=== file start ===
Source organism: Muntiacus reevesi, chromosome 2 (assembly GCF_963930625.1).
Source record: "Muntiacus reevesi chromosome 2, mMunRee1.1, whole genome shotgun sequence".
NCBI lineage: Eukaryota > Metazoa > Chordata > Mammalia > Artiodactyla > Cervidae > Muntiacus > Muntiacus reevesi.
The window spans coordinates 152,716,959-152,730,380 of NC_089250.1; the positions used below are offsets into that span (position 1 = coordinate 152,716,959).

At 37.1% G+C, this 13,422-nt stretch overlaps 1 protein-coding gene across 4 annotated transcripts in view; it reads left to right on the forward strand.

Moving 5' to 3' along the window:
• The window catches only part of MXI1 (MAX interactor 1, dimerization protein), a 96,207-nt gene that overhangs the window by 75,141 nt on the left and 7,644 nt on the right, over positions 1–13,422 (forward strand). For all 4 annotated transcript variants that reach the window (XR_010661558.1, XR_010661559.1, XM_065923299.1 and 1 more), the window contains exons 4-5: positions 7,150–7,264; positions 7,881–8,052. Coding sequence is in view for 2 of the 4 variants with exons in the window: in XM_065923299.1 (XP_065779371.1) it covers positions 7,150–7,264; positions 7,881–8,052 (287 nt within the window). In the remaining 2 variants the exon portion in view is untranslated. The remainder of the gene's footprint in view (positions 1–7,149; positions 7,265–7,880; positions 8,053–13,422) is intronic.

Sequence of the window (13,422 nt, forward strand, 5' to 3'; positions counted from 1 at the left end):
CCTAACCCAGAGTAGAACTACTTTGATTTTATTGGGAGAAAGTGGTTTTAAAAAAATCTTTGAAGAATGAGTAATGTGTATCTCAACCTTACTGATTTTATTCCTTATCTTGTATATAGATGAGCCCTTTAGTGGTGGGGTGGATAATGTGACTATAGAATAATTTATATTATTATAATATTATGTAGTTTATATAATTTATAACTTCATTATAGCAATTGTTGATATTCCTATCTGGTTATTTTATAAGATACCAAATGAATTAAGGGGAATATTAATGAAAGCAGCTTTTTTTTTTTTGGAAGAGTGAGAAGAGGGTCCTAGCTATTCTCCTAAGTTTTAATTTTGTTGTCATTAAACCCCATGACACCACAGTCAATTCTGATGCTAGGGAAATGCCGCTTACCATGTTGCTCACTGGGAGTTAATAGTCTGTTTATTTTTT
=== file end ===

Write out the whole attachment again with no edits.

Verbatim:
Source organism: Muntiacus reevesi, chromosome 2 (assembly GCF_963930625.1).
Source record: "Muntiacus reevesi chromosome 2, mMunRee1.1, whole genome shotgun sequence".
NCBI lineage: Eukaryota > Metazoa > Chordata > Mammalia > Artiodactyla > Cervidae > Muntiacus > Muntiacus reevesi.
The window spans coordinates 152,716,959-152,730,380 of NC_089250.1; the positions used below are offsets into that span (position 1 = coordinate 152,716,959).

At 37.1% G+C, this 13,422-nt stretch overlaps 1 protein-coding gene across 4 annotated transcripts in view; it reads left to right on the forward strand.

Moving 5' to 3' along the window:
• The window catches only part of MXI1 (MAX interactor 1, dimerization protein), a 96,207-nt gene that overhangs the window by 75,141 nt on the left and 7,644 nt on the right, over positions 1–13,422 (forward strand). For all 4 annotated transcript variants that reach the window (XR_010661558.1, XR_010661559.1, XM_065923299.1 and 1 more), the window contains exons 4-5: positions 7,150–7,264; positions 7,881–8,052. Coding sequence is in view for 2 of the 4 variants with exons in the window: in XM_065923299.1 (XP_065779371.1) it covers positions 7,150–7,264; positions 7,881–8,052 (287 nt within the window). In the remaining 2 variants the exon portion in view is untranslated. The remainder of the gene's footprint in view (positions 1–7,149; positions 7,265–7,880; positions 8,053–13,422) is intronic.

Sequence of the window (13,422 nt, forward strand, 5' to 3'; positions counted from 1 at the left end):
CCTAACCCAGAGTAGAACTACTTTGATTTTATTGGGAGAAAGTGGTTTTAAAAAAATCTTTGAAGAATGAGTAATGTGTATCTCAACCTTACTGATTTTATTCCTTATCTTGTATATAGATGAGCCCTTTAGTGGTGGGGTGGATAATGTGACTATAGAATAATTTATATTATTATAATATTATGTAGTTTATATAATTTATAACTTCATTATAGCAATTGTTGATATTCCTATCTGGTTATTTTATAAGATACCAAATGAATTAAGGGGAATATTAATGAAAGCAGCTTTTTTTTTTTTGGAAGAGTGAGAAGAGGGTCCTAGCTATTCTCCTAAGTTTTAATTTTGTTGTCATTAAACCCCATGACACCACAGTCAATTCTGATGCTAGGGAAATGCCGCTTACCATGTTGCTCACTGGGAGTTAATAGTCTGTTTATTTTTT